Choose books with interesting plots and good uses of vocabulary, with beautiful drawings and illustrations. For more specific things to look for: What Children Like in Books (pdf)
Of course you are not obligated to read a book in exact order from cover to cover. Make reading a conversation with your child; look for features in the illustrations and ask questions as you read ("Where's the bird? Yes! It's a red bird!"). This technique can be especially helpful to engage and maintain the interest of a squirmy toddler with limited patience.
Finally, limit your child's screen time. "Educational" DVDs, television shows, websites, and video games are fine as short-term entertainment to let you get important household tasks done, but they are associated with lower vocabulary scores and ADHD. They also expose your child to an almost constant barrage of marketing that exploits the developmental differences in children. Learn more from KidsHealth: How TV Affects Your Child
Reading: The Fundamental Skill for Learning
Reading, rather than simply a "nice activity" or a developmental stage, allows humans to access, understand, and derive meaning from information. Even in our modern, digital society, the most efficient and effective conveyor of ideas is text.
Children fluent in the language of television, DVDs, computer games, and the internet, but not fluent in the decoding of text, will have difficulty learning. Beyond this, however, the sharing of books together offers children and families opportunities to exchange ideas, enjoy physical closeness, and learn from one another. The sharing of both old favorites and new treasures forges close bonds and serves as a springboard for all sorts of conversations.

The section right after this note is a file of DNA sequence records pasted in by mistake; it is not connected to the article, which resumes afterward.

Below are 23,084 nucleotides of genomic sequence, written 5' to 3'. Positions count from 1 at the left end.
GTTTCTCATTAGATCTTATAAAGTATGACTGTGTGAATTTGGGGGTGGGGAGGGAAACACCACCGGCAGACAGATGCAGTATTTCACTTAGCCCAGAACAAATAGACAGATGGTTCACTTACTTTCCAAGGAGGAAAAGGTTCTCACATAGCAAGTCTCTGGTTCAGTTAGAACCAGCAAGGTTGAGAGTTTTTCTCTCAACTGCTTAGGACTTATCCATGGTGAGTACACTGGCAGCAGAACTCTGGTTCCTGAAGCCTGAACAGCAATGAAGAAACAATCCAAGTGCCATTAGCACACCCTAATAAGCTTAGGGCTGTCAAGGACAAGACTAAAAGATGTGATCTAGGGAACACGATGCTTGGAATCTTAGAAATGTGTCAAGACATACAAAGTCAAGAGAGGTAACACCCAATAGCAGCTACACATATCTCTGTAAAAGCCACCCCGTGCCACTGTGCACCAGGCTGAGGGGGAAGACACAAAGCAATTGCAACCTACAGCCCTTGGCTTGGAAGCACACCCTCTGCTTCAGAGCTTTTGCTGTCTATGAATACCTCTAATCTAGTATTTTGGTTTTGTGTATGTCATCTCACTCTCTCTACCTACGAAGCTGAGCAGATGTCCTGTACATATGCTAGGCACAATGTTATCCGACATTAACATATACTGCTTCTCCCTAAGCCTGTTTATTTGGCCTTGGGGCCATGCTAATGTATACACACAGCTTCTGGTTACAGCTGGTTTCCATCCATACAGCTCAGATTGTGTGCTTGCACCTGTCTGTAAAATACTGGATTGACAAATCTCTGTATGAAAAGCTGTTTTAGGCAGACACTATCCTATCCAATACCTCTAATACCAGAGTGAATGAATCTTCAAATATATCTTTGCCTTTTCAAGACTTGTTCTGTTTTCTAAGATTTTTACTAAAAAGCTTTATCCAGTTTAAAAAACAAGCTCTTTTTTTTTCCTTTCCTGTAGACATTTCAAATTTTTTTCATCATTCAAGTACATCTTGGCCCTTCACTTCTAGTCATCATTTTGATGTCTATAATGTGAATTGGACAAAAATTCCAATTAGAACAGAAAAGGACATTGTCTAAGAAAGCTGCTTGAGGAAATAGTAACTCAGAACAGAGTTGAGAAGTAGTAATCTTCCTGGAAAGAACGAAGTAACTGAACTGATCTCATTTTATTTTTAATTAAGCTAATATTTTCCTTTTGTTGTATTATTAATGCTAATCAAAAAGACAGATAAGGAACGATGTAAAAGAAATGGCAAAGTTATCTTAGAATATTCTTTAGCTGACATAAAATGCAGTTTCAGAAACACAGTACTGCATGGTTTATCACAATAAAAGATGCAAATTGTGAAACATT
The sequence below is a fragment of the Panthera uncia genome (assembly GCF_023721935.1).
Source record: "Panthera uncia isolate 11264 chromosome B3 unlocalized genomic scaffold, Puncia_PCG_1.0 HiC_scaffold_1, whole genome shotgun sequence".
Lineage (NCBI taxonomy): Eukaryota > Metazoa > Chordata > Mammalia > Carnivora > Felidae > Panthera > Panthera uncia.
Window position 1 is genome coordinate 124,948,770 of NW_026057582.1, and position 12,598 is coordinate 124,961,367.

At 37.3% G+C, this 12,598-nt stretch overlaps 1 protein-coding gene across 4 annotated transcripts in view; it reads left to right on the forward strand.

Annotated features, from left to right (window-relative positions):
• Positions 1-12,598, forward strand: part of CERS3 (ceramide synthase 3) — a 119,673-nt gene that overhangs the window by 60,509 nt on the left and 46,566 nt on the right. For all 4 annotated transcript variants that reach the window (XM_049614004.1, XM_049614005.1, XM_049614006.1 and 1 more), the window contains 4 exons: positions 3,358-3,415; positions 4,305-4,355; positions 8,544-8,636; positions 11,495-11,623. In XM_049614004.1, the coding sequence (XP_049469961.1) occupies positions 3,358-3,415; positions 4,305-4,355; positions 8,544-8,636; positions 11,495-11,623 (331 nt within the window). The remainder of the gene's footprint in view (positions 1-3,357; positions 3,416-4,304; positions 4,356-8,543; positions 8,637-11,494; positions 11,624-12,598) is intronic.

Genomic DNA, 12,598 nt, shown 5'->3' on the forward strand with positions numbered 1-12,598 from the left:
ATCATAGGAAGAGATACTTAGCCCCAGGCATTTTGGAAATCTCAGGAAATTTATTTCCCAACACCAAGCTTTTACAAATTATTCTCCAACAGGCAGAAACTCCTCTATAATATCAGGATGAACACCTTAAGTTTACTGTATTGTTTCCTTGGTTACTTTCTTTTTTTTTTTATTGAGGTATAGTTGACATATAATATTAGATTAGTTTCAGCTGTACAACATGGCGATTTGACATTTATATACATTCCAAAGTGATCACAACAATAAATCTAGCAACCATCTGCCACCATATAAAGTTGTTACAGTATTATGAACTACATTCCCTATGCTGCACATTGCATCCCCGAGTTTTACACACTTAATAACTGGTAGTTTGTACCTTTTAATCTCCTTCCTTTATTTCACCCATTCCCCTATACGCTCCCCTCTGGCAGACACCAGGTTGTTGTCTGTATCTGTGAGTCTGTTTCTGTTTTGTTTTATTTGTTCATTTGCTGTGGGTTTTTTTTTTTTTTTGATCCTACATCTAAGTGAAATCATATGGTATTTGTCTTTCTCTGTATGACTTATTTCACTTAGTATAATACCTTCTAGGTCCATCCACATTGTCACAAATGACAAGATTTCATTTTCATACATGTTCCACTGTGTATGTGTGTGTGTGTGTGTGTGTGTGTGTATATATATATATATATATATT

The aim of the University of Wisconsin Pediatric Early Literacy Projects is to make accessibility to books and the promotion of reading a routine part of health care. While there are many worthy organizations that promote literacy, the UW Pediatric Early Literacy Projects feel that this skill is so critical to the academic futures of children (and the overall health of society) that it warrants side-by-side placement with other health and safety advice. The Pediatric Early Literacy Projects are part of the American Family Children's Hospital Child Health Advocacy Center.
Inpatient Reading Library Sponsors
We are very grateful to all our supporters, large and small, including:
- The Ira and Ineva Reilly Baldwin Wisconsin Idea Endowment
- University Book Store
- American Girl Fund for Children
- Target Community Foundation
- Members of the community, families, and others
Even a small donation of $40 enables us to place books in the hands of 10 children together with high-quality advice from their health care providers. We also gratefully accept new or gently used children's books. If you're interested in donating books, please contact us at firstname.lastname@example.org.